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Qhapaq Ñan (Andean road system)

Also known as the Inca Trail, this vast network of roads, passing through some of the world’s most complex terrains, was crucial for the Inca Empire and its way of life.

Topainca route of Qhapaq Ñan (Andean road system)

The Qhapaq Ñan is an extraordinary set of roads that was used for several centuries by the Incas for communication, trade and defense. It reached its maximum expression in the fifteenth century when it spread across the length and breadth of the Andes in what are nowadays Argentina, Bolivia, Colombia, Ecuador, Peru and Chile

Based partly on pre-Inca infrastructure but much expanded by the Incas, the Qhapaq Ñan is built around four principal routes, all starting in the main square of Cusco, the capital of the Inca Empire. These, in turn, connect with several other road networks of lesser hierarchy, integrating towns, villages and rural areas into a single grid. 

Declared a World Heritage Site in 2014, the network is a triumph of engineering in very different terrains. It runs from the high Andes at altitudes of more than 6,000 meters down to the coast, passing through rain forests, fertile valleys and desert landscapes. Some construction methods are unique to the Inca Empire which, although adapting them to different contexts, aimed to establish equal standards throughout the network, including infrastructure for trade, storage and accommodation.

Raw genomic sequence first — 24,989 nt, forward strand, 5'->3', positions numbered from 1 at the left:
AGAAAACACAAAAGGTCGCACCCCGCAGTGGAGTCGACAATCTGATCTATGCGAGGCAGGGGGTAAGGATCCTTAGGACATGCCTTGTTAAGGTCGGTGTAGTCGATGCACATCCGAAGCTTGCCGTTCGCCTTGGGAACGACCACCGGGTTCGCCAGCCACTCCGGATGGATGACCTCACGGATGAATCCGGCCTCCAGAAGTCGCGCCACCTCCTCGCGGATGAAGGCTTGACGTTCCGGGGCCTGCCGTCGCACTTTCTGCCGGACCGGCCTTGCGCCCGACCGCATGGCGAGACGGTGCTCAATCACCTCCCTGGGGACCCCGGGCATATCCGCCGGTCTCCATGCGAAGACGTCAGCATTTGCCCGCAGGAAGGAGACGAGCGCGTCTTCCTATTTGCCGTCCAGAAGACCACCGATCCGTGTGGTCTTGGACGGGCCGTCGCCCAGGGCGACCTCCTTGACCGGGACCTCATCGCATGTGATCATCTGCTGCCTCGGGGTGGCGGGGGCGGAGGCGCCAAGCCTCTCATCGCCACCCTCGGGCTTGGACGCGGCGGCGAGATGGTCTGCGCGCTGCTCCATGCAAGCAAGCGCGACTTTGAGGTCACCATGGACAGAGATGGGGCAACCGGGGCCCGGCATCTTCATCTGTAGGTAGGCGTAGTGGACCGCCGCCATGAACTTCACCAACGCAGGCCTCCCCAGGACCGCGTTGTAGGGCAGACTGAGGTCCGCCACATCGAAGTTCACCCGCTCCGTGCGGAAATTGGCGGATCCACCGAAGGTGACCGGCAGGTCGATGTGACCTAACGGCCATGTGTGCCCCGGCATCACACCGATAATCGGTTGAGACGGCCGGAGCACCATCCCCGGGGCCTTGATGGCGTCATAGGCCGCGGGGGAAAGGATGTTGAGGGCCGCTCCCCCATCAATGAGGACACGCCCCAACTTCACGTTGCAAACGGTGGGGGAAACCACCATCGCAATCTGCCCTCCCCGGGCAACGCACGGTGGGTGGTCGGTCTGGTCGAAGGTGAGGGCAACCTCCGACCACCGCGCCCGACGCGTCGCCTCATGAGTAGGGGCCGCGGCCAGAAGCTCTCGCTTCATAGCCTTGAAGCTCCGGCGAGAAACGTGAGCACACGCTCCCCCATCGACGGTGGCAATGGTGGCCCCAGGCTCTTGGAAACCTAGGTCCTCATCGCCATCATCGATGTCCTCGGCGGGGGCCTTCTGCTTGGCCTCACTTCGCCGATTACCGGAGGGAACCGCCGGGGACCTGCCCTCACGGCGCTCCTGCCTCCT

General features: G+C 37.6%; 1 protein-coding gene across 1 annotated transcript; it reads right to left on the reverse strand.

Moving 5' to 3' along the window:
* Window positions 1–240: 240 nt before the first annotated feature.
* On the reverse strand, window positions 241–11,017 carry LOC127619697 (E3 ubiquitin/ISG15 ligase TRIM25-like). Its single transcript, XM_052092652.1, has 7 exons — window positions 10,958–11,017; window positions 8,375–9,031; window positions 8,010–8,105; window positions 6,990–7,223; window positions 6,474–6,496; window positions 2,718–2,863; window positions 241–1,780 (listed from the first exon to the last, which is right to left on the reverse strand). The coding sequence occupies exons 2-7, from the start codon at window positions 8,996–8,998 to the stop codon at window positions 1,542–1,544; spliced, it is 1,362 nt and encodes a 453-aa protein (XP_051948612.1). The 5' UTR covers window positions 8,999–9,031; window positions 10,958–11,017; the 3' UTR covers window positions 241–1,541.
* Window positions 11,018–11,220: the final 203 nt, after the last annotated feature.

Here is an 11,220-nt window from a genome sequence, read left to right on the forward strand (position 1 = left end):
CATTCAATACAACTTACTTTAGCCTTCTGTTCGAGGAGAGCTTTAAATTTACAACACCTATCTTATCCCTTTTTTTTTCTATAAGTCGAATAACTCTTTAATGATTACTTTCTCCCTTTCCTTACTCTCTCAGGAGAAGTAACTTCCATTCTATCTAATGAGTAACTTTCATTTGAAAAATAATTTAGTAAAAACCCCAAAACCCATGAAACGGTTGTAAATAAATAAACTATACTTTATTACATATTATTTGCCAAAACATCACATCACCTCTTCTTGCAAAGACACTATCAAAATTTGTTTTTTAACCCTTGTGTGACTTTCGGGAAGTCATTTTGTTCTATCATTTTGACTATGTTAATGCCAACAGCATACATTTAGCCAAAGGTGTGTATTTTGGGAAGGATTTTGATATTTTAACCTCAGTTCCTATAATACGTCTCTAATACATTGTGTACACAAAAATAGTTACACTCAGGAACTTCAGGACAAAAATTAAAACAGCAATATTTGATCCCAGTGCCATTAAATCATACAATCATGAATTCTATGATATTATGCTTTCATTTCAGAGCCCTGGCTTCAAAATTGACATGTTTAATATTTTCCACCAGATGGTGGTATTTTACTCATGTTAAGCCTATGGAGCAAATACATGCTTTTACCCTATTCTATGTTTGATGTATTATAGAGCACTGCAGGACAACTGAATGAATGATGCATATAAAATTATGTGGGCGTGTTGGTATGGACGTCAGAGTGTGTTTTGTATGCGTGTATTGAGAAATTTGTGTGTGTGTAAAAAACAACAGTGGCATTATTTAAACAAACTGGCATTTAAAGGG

Roadside structures have provided evidence of the valuable resources and goods traded along the network. They included precious metals, spiny oyster shells, foodstuffs, military supplies, feathers, wood, coca and textiles, which were transported from the areas where they were collected, produced or manufactured to Inca centers of various types and the capital itself.

As well as serving as the life support system of the Inca Empire and symbolizing its reach and power, the Qhapaq Ñan was a political project. For the Incas, it was a means of linking towns and centers of production and worship under an economic, social and cultural system at the service of the state

Today, the most famous part of the Inca Trail is the segment from Cusco to Machu Picchu. However, parts of it can also walked in Chile where it reached south of Santiago and included a number of transversal routes.